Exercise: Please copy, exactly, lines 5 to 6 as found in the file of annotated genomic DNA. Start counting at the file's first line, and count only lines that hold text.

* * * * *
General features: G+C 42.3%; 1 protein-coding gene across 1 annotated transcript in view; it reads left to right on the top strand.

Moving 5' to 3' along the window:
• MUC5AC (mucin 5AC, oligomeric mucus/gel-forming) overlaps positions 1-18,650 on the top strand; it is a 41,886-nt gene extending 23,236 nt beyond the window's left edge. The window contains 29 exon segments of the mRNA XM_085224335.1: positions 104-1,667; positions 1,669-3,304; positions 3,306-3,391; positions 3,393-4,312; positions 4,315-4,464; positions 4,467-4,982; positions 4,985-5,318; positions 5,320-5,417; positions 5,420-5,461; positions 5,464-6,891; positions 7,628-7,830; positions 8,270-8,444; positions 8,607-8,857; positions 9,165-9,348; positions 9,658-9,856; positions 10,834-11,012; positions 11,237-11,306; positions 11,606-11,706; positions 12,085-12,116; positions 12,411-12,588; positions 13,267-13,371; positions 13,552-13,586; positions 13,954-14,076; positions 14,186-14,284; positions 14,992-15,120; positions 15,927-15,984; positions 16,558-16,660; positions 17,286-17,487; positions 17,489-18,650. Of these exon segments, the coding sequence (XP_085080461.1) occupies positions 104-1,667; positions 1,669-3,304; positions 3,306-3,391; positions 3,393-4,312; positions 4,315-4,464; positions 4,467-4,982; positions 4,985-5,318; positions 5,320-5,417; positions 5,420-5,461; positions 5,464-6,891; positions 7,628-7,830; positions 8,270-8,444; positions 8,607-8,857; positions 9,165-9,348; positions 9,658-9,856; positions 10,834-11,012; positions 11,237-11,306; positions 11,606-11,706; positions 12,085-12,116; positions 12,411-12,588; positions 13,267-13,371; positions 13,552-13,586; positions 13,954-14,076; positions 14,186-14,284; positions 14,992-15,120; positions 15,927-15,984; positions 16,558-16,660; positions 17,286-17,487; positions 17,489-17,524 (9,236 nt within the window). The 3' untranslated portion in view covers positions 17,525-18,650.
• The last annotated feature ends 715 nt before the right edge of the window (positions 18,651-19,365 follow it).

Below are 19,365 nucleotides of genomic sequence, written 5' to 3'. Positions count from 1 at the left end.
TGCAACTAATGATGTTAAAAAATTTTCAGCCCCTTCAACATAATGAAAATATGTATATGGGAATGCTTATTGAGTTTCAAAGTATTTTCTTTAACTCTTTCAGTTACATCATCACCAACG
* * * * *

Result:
Below are 19,365 nucleotides of genomic sequence, written 5' to 3'. Positions count from 1 at the left end.
TGCAACTAATGATGTTAAAAAATTTTCAGCCCCTTCAACATAATGAAAATATGTATATGGGAATGCTTATTGAGTTTCAAAGTATTTTCTTTAACTCTTTCAGTTACATCATCACCAACG